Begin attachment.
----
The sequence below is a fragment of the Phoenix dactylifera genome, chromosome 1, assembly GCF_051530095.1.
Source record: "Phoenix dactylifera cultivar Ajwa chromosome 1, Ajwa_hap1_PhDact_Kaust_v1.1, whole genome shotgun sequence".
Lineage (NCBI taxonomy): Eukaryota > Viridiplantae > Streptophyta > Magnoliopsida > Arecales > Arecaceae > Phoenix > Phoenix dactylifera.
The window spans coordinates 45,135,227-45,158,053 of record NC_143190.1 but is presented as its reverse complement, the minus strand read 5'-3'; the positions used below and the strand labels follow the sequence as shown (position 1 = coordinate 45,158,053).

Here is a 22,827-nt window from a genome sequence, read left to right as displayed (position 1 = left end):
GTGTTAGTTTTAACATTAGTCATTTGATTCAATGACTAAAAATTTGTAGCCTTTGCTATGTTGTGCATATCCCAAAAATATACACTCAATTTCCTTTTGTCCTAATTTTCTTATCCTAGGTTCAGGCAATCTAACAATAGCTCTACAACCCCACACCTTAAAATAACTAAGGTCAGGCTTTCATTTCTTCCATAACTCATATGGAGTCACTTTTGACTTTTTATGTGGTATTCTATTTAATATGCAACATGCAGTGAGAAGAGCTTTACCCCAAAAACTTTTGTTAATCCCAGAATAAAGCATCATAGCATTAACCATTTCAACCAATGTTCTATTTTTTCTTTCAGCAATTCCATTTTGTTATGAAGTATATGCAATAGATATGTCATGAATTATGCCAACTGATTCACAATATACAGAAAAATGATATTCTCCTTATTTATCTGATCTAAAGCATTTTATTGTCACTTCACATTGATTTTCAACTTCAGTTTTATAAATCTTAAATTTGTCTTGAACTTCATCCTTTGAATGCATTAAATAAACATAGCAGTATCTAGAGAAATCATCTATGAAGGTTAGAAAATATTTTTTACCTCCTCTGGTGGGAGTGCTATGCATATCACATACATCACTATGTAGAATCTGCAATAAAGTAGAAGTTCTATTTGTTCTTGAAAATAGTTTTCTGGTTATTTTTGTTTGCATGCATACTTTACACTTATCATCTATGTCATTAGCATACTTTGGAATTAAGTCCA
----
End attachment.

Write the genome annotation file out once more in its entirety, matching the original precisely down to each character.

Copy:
The sequence below is a fragment of the Phoenix dactylifera genome, chromosome 1, assembly GCF_051530095.1.
Source record: "Phoenix dactylifera cultivar Ajwa chromosome 1, Ajwa_hap1_PhDact_Kaust_v1.1, whole genome shotgun sequence".
Lineage (NCBI taxonomy): Eukaryota > Viridiplantae > Streptophyta > Magnoliopsida > Arecales > Arecaceae > Phoenix > Phoenix dactylifera.
The window spans coordinates 45,135,227-45,158,053 of record NC_143190.1 but is presented as its reverse complement, the minus strand read 5'-3'; the positions used below and the strand labels follow the sequence as shown (position 1 = coordinate 45,158,053).

Here is a 22,827-nt window from a genome sequence, read left to right as displayed (position 1 = left end):
GTGTTAGTTTTAACATTAGTCATTTGATTCAATGACTAAAAATTTGTAGCCTTTGCTATGTTGTGCATATCCCAAAAATATACACTCAATTTCCTTTTGTCCTAATTTTCTTATCCTAGGTTCAGGCAATCTAACAATAGCTCTACAACCCCACACCTTAAAATAACTAAGGTCAGGCTTTCATTTCTTCCATAACTCATATGGAGTCACTTTTGACTTTTTATGTGGTATTCTATTTAATATGCAACATGCAGTGAGAAGAGCTTTACCCCAAAAACTTTTGTTAATCCCAGAATAAAGCATCATAGCATTAACCATTTCAACCAATGTTCTATTTTTTCTTTCAGCAATTCCATTTTGTTATGAAGTATATGCAATAGATATGTCATGAATTATGCCAACTGATTCACAATATACAGAAAAATGATATTCTCCTTATTTATCTGATCTAAAGCATTTTATTGTCACTTCACATTGATTTTCAACTTCAGTTTTATAAATCTTAAATTTGTCTTGAACTTCATCCTTTGAATGCATTAAATAAACATAGCAGTATCTAGAGAAATCATCTATGAAGGTTAGAAAATATTTTTTACCTCCTCTGGTGGGAGTGCTATGCATATCACATACATCACTATGTAGAATCTGCAATAAAGTAGAAGTTCTATTTGTTCTTGAAAATAGTTTTCTGGTTATTTTTGTTTGCATGCATACTTTACACTTATCATCTATGTCATTAGCATACTTTGGAATTAAGTCCA